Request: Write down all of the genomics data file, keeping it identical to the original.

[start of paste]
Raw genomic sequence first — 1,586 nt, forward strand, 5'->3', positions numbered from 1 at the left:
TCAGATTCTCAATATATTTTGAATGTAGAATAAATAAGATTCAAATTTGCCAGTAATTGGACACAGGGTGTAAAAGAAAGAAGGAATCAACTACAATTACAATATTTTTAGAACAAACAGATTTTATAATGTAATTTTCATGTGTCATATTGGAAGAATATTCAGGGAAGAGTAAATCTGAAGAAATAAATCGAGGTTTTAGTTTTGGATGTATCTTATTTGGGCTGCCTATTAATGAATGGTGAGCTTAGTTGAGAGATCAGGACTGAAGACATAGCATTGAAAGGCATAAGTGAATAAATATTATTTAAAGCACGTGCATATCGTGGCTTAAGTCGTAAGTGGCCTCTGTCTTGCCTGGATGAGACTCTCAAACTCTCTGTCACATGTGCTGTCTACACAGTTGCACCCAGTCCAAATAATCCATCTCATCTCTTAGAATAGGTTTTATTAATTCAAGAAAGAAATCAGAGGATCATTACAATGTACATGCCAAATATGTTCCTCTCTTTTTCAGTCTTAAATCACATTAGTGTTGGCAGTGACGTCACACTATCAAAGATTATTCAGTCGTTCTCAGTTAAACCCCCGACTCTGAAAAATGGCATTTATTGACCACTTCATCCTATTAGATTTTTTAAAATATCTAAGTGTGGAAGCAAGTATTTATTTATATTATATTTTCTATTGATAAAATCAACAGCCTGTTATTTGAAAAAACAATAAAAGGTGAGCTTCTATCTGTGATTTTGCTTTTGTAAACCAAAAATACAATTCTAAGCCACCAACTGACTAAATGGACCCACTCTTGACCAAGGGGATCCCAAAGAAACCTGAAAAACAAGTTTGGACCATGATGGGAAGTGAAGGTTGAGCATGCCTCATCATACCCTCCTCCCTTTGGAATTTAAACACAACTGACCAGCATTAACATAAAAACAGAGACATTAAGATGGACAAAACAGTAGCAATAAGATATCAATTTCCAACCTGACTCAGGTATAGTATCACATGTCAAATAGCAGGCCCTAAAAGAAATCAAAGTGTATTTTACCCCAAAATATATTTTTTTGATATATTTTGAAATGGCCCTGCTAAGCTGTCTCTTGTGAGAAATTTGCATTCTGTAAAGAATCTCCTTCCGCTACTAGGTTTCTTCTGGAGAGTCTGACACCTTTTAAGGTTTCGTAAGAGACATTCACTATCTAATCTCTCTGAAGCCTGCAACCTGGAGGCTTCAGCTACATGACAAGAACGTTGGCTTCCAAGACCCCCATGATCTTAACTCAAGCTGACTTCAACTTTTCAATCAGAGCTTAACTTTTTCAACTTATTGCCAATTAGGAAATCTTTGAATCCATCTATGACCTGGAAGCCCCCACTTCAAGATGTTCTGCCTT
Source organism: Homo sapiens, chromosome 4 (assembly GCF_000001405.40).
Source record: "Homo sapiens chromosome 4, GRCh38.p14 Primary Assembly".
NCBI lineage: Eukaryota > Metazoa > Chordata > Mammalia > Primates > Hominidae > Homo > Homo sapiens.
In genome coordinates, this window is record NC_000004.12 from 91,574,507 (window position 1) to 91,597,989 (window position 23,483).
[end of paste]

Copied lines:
Raw genomic sequence first — 1,586 nt, forward strand, 5'->3', positions numbered from 1 at the left:
TCAGATTCTCAATATATTTTGAATGTAGAATAAATAAGATTCAAATTTGCCAGTAATTGGACACAGGGTGTAAAAGAAAGAAGGAATCAACTACAATTACAATATTTTTAGAACAAACAGATTTTATAATGTAATTTTCATGTGTCATATTGGAAGAATATTCAGGGAAGAGTAAATCTGAAGAAATAAATCGAGGTTTTAGTTTTGGATGTATCTTATTTGGGCTGCCTATTAATGAATGGTGAGCTTAGTTGAGAGATCAGGACTGAAGACATAGCATTGAAAGGCATAAGTGAATAAATATTATTTAAAGCACGTGCATATCGTGGCTTAAGTCGTAAGTGGCCTCTGTCTTGCCTGGATGAGACTCTCAAACTCTCTGTCACATGTGCTGTCTACACAGTTGCACCCAGTCCAAATAATCCATCTCATCTCTTAGAATAGGTTTTATTAATTCAAGAAAGAAATCAGAGGATCATTACAATGTACATGCCAAATATGTTCCTCTCTTTTTCAGTCTTAAATCACATTAGTGTTGGCAGTGACGTCACACTATCAAAGATTATTCAGTCGTTCTCAGTTAAACCCCCGACTCTGAAAAATGGCATTTATTGACCACTTCATCCTATTAGATTTTTTAAAATATCTAAGTGTGGAAGCAAGTATTTATTTATATTATATTTTCTATTGATAAAATCAACAGCCTGTTATTTGAAAAAACAATAAAAGGTGAGCTTCTATCTGTGATTTTGCTTTTGTAAACCAAAAATACAATTCTAAGCCACCAACTGACTAAATGGACCCACTCTTGACCAAGGGGATCCCAAAGAAACCTGAAAAACAAGTTTGGACCATGATGGGAAGTGAAGGTTGAGCATGCCTCATCATACCCTCCTCCCTTTGGAATTTAAACACAACTGACCAGCATTAACATAAAAACAGAGACATTAAGATGGACAAAACAGTAGCAATAAGATATCAATTTCCAACCTGACTCAGGTATAGTATCACATGTCAAATAGCAGGCCCTAAAAGAAATCAAAGTGTATTTTACCCCAAAATATATTTTTTTGATATATTTTGAAATGGCCCTGCTAAGCTGTCTCTTGTGAGAAATTTGCATTCTGTAAAGAATCTCCTTCCGCTACTAGGTTTCTTCTGGAGAGTCTGACACCTTTTAAGGTTTCGTAAGAGACATTCACTATCTAATCTCTCTGAAGCCTGCAACCTGGAGGCTTCAGCTACATGACAAGAACGTTGGCTTCCAAGACCCCCATGATCTTAACTCAAGCTGACTTCAACTTTTCAATCAGAGCTTAACTTTTTCAACTTATTGCCAATTAGGAAATCTTTGAATCCATCTATGACCTGGAAGCCCCCACTTCAAGATGTTCTGCCTT
Source organism: Homo sapiens, chromosome 4 (assembly GCF_000001405.40).
Source record: "Homo sapiens chromosome 4, GRCh38.p14 Primary Assembly".
NCBI lineage: Eukaryota > Metazoa > Chordata > Mammalia > Primates > Hominidae > Homo > Homo sapiens.
In genome coordinates, this window is record NC_000004.12 from 91,574,507 (window position 1) to 91,597,989 (window position 23,483).